Even though a child can be very talented, many times they choose, for some reason or another only known to them, not to follow their talent. This can be a truly frustrating phenomena. At that time, we as parents must choose (reluctantly) to support what the child wants to do with their life.
These days I am still involved with my grown son’s career. I am so lucky to have done the lighting design for many of my son’s performances, including at Jacob’s Pillow, twice at City Center and at The Kitchen. What a thrill to be involved in my son’s career in whatever way I can. I pray to always stay close to Jason in his life.
If I were to offer three tips to other parents for supporting young male dancers on their path to becoming professional dancers, they would be:Follow your son’s “cues.” What I mean by that is, be open to your son’s changing ideas of what he want to do.
- Find good training options available in that field, and let your son try it. This way he can have the chance to discover if he is truly interested in that style or area of dance. Don’t be surprised if he changes his mind. Try to go with the flow.
- Try to find performing opportunities so he gets the most experience on the stage, screen or TV.
- Stay closely involved with your son’s daily routine. This may mean that you must sacrifice your own dreams and career.
In conclusion, there is really no “right” way to do things when it comes to raising male dancers. Each family has the road they must follow on their path to a good dance career for their child. There are many areas this career can take such as: performing, back stage as tech support, or teaching and coaching. Finding the path that suits your son is the key to his success and happiness.
Try to enjoy the path and…have a good dance with your son along the way.
About the Author
Sue Samuels (Teacher, Choreographer, Performer) has established herself as one of the staples of the performing arts community of today. With over 35 years of experience, her expertise is often sought after for mentoring and coaching purposes by professionals and aspiring artists from around the world. Her students have included numerous stage, film and tv stars including Melba Moore, Brooke Shields, and Irene Cara.
Performance and choreographic credits include lead dancer and assistant choreographer in such shows as Got Tu Go Disco at the Minskoff Theater on Broadway, The Johnny Hallyday Show in Paris, The Brazil Export Show in Rio de Janeiro to name a few. Televised credits include “All My Children,” “Jerry Lewis Telethon,” “Contemporary Women,” “the Arthritis Telethon with Melba Moore,” “Zoom,” and numerous commercials and industrials for Dr. Pepper, 7 Up, Wheat Thins, Head & Shoulders, Adidas, Glaxo, Members Only among others.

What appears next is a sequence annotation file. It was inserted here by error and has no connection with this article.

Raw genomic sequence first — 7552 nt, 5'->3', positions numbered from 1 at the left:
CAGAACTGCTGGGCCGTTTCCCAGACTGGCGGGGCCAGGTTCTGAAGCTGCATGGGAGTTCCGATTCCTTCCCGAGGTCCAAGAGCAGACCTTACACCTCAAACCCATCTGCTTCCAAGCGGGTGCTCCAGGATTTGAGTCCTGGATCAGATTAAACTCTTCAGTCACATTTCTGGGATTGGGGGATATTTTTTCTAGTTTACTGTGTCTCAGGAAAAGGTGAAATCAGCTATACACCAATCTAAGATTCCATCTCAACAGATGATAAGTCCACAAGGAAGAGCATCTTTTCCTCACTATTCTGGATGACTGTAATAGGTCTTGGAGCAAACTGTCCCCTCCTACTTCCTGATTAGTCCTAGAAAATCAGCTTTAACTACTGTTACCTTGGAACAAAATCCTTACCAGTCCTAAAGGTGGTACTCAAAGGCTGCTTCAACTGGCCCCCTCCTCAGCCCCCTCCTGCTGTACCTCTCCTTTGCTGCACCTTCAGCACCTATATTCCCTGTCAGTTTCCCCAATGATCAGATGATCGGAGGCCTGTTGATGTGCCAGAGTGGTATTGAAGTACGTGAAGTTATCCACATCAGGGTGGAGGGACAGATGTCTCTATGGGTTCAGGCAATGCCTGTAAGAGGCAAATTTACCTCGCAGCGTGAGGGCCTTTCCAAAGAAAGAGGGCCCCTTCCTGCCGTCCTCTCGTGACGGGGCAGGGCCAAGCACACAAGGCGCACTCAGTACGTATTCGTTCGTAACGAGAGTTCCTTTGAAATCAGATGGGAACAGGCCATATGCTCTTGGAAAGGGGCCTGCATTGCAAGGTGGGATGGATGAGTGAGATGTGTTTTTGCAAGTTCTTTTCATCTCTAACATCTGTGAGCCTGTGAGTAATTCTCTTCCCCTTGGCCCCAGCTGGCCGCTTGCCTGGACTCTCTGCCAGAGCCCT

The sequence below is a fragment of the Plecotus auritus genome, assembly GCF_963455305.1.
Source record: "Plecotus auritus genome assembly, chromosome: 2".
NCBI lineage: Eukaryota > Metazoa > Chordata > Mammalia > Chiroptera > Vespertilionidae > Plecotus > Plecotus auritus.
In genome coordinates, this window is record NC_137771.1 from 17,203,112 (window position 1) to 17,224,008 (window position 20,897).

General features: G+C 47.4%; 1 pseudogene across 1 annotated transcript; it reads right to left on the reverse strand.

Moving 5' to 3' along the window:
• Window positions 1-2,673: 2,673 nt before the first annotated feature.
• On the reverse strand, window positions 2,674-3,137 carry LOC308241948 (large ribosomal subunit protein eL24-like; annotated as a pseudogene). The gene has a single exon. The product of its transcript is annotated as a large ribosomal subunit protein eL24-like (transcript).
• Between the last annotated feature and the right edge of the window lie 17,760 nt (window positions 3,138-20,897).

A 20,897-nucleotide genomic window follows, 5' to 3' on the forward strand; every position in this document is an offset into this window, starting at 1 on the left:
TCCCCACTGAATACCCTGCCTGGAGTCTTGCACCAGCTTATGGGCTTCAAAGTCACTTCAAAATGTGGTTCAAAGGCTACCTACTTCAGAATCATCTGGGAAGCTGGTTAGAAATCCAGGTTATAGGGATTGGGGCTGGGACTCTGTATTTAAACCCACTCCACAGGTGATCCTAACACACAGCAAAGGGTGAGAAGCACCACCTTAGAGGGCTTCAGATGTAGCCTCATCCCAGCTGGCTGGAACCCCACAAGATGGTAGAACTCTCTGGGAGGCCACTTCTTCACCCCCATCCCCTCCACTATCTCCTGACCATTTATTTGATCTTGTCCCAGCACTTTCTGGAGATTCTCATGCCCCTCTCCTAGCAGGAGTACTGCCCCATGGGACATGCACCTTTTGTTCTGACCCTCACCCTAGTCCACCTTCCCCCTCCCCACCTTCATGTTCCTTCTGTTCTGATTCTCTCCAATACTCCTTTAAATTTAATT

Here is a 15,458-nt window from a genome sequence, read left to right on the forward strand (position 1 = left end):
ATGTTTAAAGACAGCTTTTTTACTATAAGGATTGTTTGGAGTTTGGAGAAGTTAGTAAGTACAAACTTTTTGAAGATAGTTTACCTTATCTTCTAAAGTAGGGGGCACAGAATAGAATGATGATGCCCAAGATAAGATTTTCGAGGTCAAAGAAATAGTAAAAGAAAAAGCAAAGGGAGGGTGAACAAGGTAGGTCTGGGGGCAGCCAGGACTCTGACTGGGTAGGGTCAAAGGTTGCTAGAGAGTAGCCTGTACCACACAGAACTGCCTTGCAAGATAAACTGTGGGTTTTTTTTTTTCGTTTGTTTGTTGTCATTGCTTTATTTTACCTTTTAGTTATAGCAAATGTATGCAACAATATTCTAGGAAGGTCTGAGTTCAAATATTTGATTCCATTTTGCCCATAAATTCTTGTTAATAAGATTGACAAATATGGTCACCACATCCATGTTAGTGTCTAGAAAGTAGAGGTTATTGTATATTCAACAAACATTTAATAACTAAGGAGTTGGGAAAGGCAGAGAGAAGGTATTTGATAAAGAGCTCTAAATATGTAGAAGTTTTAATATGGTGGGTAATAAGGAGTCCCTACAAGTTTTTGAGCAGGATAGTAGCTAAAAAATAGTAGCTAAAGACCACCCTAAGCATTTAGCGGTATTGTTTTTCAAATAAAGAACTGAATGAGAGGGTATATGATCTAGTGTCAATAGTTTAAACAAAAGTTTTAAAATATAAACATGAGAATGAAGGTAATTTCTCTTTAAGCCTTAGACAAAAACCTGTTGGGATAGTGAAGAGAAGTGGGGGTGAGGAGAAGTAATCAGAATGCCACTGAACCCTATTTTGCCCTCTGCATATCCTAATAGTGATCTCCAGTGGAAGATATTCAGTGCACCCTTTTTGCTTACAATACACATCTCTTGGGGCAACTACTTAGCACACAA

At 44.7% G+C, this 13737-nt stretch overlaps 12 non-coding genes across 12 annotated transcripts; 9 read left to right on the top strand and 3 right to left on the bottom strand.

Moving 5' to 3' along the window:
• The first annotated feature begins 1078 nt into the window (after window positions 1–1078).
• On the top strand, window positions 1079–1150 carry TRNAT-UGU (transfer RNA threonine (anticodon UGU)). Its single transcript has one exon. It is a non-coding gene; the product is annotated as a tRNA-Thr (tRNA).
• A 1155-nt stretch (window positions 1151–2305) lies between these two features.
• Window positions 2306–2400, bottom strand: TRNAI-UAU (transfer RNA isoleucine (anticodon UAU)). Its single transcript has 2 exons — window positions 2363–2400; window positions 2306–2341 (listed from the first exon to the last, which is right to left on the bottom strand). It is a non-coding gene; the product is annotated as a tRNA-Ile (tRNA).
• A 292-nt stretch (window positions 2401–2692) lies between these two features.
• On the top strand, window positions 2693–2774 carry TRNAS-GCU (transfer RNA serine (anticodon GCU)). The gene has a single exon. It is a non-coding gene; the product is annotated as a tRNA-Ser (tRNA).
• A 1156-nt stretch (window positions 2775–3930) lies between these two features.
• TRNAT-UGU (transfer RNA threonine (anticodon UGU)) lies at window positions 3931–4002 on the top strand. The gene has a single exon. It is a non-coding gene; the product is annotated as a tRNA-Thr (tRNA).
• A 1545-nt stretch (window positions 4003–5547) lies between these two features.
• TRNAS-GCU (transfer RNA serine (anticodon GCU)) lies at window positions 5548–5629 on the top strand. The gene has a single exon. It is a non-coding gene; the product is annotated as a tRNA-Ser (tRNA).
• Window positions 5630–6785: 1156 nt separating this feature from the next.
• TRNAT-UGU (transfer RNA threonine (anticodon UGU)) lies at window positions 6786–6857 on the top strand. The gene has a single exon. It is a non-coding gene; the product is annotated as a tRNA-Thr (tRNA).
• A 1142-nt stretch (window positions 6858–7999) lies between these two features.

Sue Samuels was the co-founder/owner of Jo Jo’s Dance Factory in New York City for ten years. Ms. Samuels was also the director of the Jazz Department and founded the Jazz program for Children at the Ft. Lauderdale Ballet in Florida, and ran her own Children’s program in Boca Raton for five years. Ms. Samuels was commissioned to teach at New York University in the Cap 21 program with theater majors, as well as Olympic Gymnastic Instructors in Tokyo, Japan. Other teaching credits include The Broward Civic Ballet., Frank Hatchett’s Professional Childrens Program, Dance Masters Association, and The Dance Company of Haiti. She continues to travel around the world for master classes often held for teachers & Instructors. In turn, groups come to study her unique Jazz Style. She has been on teaching faculty at Broadway Dance Center since 1986.
The blending of jazz dance with her classical ballet training makes her style unique. This classical jazz style emphasizes strong and proper body alignment and clean technique by teaching a jazz barre warm-up. She accompanies the floor exercises on Conga Drum. Her choreography features the dynamics of musicality and focuses on creating an overall visual picture. Ms. Samuels training began with the Broward Civic Ballet in Florida where she performed with the company for six years and became the first soloist. She also studied in New York with the distinguished Madame Swoboda of the Ballet Russe de Monte Carlo. Her jazz training includes JoJo Smith, Frank Hatchett and Michael Shawn, as well as tap with Judy Bassing, and voice with William Daniel Grey.